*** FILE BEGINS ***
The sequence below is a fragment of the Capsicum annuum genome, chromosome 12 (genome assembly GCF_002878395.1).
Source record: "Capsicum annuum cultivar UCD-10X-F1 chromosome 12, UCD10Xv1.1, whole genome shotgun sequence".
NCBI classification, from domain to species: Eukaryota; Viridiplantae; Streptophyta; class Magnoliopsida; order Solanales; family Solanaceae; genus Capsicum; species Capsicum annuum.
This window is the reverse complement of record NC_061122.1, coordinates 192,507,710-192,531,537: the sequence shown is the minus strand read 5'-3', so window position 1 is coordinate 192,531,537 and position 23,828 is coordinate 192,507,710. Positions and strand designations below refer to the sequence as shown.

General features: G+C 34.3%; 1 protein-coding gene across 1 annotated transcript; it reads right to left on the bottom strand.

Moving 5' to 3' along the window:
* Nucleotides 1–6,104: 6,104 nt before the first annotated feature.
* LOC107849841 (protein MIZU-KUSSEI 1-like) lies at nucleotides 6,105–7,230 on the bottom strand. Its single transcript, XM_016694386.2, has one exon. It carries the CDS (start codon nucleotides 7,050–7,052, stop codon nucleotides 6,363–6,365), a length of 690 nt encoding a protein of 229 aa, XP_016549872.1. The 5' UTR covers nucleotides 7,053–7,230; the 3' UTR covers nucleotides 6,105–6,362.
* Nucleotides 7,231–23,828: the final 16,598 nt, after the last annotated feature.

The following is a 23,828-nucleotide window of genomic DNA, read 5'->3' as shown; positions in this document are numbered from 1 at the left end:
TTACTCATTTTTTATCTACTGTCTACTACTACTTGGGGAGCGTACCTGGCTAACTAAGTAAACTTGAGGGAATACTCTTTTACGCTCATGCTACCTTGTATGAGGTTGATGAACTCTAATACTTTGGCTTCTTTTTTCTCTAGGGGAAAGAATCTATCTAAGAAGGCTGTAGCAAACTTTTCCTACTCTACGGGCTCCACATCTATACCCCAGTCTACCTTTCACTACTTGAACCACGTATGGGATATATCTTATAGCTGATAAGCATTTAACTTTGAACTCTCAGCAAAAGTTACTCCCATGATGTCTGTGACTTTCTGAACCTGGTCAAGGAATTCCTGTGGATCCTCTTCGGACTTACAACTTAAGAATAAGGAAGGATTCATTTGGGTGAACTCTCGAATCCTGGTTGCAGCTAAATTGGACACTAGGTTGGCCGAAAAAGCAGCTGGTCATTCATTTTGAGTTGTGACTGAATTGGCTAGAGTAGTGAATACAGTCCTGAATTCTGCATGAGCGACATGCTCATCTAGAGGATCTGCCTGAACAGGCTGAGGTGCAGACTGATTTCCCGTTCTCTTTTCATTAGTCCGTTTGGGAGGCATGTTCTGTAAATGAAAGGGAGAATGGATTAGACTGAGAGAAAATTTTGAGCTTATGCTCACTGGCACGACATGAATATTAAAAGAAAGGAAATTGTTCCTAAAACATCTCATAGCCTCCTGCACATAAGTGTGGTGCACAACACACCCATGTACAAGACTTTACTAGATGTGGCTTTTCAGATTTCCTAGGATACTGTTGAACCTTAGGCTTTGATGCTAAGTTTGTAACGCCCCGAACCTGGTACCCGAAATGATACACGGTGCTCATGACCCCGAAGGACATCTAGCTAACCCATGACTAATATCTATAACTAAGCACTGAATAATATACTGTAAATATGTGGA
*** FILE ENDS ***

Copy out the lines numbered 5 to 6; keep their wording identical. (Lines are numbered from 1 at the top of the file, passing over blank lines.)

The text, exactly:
General features: G+C 34.3%; 1 protein-coding gene across 1 annotated transcript; it reads right to left on the bottom strand.

Moving 5' to 3' along the window: